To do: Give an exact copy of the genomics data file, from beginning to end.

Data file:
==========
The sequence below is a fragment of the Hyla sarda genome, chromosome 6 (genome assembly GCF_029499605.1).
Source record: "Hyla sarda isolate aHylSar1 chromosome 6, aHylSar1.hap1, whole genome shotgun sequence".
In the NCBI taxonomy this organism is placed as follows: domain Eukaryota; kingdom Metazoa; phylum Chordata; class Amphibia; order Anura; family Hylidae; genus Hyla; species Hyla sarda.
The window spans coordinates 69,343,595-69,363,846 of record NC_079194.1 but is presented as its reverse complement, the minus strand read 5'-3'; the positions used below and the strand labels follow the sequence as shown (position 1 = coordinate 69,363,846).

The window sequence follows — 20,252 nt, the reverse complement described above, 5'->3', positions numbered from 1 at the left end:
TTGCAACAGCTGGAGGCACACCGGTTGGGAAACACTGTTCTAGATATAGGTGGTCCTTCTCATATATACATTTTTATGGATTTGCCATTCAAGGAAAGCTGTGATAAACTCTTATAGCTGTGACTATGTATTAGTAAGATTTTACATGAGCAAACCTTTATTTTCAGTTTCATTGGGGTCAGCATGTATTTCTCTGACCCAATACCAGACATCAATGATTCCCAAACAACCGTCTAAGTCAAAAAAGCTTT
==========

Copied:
The sequence below is a fragment of the Hyla sarda genome, chromosome 6 (genome assembly GCF_029499605.1).
Source record: "Hyla sarda isolate aHylSar1 chromosome 6, aHylSar1.hap1, whole genome shotgun sequence".
In the NCBI taxonomy this organism is placed as follows: domain Eukaryota; kingdom Metazoa; phylum Chordata; class Amphibia; order Anura; family Hylidae; genus Hyla; species Hyla sarda.
The window spans coordinates 69,343,595-69,363,846 of record NC_079194.1 but is presented as its reverse complement, the minus strand read 5'-3'; the positions used below and the strand labels follow the sequence as shown (position 1 = coordinate 69,363,846).

The window sequence follows — 20,252 nt, the reverse complement described above, 5'->3', positions numbered from 1 at the left end:
TTGCAACAGCTGGAGGCACACCGGTTGGGAAACACTGTTCTAGATATAGGTGGTCCTTCTCATATATACATTTTTATGGATTTGCCATTCAAGGAAAGCTGTGATAAACTCTTATAGCTGTGACTATGTATTAGTAAGATTTTACATGAGCAAACCTTTATTTTCAGTTTCATTGGGGTCAGCATGTATTTCTCTGACCCAATACCAGACATCAATGATTCCCAAACAACCGTCTAAGTCAAAAAAGCTTT